Such parties rarely win clear-cut parliamentary majorities, but they insinuate themselves into weak coalitions, which they then proceed to overwhelm, sometimes by saying what many people believe but will not voice, and sometimes simply by being outrageous.

“It’s straight out of the Trump playbook,” said Sven Sakkov, director of the International Centre for Defense and Security Tallinn, which holds the Lennart Meri meeting. “Every day, you say something outrageous so the media is chasing… You dominate the political landscape. No other issues are on the front pages anymore.”

And they’ve adopted Trump’s hyperaggressive tactics, furiously rejecting any and all criticism.

“Copying Trump, they want to be in power, but rhetorically, they slam the ‘Deep State,’” says Sakkov, adding that they constantly express their “suspicion of the courts, law enforcement and the intelligence services.”

Similar tactics can be expected from many far right groups in the European Parliament if, as expected, they perform well in the upcoming elections. Although the legislative assembly itself is relatively powerless, it provides a great soapbox for political posturing. Populists in Britain and across the continent are hoping to use it to tear apart such unity as exists in the E.U.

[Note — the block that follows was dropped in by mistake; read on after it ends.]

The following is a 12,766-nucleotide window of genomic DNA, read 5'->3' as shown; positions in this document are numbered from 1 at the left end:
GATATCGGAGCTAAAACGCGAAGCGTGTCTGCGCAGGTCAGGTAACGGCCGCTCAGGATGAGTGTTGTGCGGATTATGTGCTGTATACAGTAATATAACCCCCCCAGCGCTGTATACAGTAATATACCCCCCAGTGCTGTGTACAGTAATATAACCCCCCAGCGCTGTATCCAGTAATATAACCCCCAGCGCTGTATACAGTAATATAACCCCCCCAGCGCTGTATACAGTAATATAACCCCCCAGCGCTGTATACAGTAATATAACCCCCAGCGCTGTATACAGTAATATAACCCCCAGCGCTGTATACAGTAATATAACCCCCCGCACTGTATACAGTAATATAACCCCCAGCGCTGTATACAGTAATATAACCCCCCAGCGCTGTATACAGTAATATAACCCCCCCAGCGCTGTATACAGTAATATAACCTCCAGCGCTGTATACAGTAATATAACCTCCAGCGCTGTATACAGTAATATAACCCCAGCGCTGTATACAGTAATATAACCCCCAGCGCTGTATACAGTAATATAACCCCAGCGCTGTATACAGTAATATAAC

The anti-immigrant, anti-minority EKRE party got just 18 percent of the vote in 1.3-million-strong Estonia, but it bargained its way into office thanks to the Centre Party and the Pro-Patria Party that, critics say, chose power over principles.

Prime Minister Ratas had promised prior to Estonia’s national election that his Centre Party wouldn’t form a coalition with the viciously right-wing populist contingent to stay in power. But when faced with the choice of playing second fiddle to the Reform Party’s Kaja Kallas, who would have been Estonia’s first woman prime minister, he instead chose to embrace Estonian racists and keep the PM title for himself.

Kallas’ Reform Party had won 28.8 percent of the vote in March, the largest plurality in Estonia ever, according to the former President Toomas Hendrik Ilves. (The party’s members now proudly wear safety pins emblazoned with drippy blobs of pale pink plastic to mock the slime insults from EKRE).